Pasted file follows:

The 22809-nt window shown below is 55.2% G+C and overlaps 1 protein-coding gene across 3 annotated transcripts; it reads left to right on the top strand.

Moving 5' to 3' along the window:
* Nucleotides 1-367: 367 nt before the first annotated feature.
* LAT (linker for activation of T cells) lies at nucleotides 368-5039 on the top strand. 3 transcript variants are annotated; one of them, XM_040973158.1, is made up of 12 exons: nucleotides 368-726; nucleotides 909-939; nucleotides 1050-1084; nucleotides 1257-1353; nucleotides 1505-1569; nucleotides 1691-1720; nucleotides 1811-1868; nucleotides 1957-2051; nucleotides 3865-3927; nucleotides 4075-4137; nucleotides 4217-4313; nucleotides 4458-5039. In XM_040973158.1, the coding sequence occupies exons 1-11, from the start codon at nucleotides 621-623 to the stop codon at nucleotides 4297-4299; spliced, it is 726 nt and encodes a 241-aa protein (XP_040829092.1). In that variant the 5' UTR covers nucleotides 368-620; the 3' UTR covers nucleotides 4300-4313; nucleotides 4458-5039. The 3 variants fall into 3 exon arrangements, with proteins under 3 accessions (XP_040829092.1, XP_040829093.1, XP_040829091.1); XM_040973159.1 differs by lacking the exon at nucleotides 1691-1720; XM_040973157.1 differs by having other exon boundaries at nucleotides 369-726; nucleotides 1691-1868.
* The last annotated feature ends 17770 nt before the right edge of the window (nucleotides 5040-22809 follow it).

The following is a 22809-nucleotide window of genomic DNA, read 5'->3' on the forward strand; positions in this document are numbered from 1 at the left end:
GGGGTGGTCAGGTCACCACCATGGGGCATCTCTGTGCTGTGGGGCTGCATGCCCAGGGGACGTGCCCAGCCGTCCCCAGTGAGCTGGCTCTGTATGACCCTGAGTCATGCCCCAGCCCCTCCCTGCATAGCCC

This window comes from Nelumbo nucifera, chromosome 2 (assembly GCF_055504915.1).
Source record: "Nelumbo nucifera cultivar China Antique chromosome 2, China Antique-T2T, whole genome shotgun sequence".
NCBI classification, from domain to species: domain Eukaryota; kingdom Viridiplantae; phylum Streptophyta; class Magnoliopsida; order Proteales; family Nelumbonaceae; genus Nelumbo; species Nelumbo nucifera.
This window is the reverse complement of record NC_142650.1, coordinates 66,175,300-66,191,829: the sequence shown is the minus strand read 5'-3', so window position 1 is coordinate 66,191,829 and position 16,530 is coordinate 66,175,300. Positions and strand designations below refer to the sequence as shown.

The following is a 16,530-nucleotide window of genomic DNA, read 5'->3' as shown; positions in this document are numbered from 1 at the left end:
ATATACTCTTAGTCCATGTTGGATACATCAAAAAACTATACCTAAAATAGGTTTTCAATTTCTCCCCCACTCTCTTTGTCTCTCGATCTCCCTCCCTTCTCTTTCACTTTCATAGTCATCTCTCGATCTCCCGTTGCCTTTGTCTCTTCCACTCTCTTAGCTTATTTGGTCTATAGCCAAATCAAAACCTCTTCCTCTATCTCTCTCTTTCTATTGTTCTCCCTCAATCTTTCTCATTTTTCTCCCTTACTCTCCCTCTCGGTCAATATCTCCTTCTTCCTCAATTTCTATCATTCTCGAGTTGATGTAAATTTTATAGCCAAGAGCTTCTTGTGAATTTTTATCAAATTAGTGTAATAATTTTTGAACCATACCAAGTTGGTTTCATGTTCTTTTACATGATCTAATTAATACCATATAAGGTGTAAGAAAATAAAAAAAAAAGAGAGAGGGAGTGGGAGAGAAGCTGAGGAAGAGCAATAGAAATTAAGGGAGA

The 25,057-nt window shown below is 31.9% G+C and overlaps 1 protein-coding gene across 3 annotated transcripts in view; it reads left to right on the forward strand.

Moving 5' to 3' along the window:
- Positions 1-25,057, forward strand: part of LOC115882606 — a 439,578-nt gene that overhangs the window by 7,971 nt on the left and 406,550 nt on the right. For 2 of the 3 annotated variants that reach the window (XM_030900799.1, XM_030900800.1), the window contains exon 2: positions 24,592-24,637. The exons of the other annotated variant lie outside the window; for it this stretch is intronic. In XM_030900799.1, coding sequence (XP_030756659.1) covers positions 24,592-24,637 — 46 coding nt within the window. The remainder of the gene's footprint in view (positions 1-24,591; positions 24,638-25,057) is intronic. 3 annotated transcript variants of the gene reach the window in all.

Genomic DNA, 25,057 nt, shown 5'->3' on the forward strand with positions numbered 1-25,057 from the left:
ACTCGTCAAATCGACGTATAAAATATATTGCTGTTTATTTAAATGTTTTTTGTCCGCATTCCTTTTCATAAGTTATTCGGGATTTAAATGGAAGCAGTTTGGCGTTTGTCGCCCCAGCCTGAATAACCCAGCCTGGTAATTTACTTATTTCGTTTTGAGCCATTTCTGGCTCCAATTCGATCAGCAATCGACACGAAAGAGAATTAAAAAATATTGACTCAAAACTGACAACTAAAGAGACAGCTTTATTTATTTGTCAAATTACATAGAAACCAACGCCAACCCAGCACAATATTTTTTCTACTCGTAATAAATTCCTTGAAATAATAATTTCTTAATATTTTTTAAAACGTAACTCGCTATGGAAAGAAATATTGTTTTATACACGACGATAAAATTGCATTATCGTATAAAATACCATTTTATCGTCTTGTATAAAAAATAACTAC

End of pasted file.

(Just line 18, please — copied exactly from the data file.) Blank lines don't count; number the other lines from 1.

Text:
ACTCGTCAAATCGACGTATAAAATATATTGCTGTTTATTTAAATGTTTTTTGTCCGCATTCCTTTTCATAAGTTATTCGGGATTTAAATGGAAGCAGTTTGGCGTTTGTCGCCCCAGCCTGAATAACCCAGCCTGGTAATTTACTTATTTCGTTTTGAGCCATTTCTGGCTCCAATTCGATCAGCAATCGACACGAAAGAGAATTAAAAAATATTGACTCAAAACTGACAACTAAAGAGACAGCTTTATTTATTTGTCAAATTACATAGAAACCAACGCCAACCCAGCACAATATTTTTTCTACTCGTAATAAATTCCTTGAAATAATAATTTCTTAATATTTTTTAAAACGTAACTCGCTATGGAAAGAAATATTGTTTTATACACGACGATAAAATTGCATTATCGTATAAAATACCATTTTATCGTCTTGTATAAAAAATAACTAC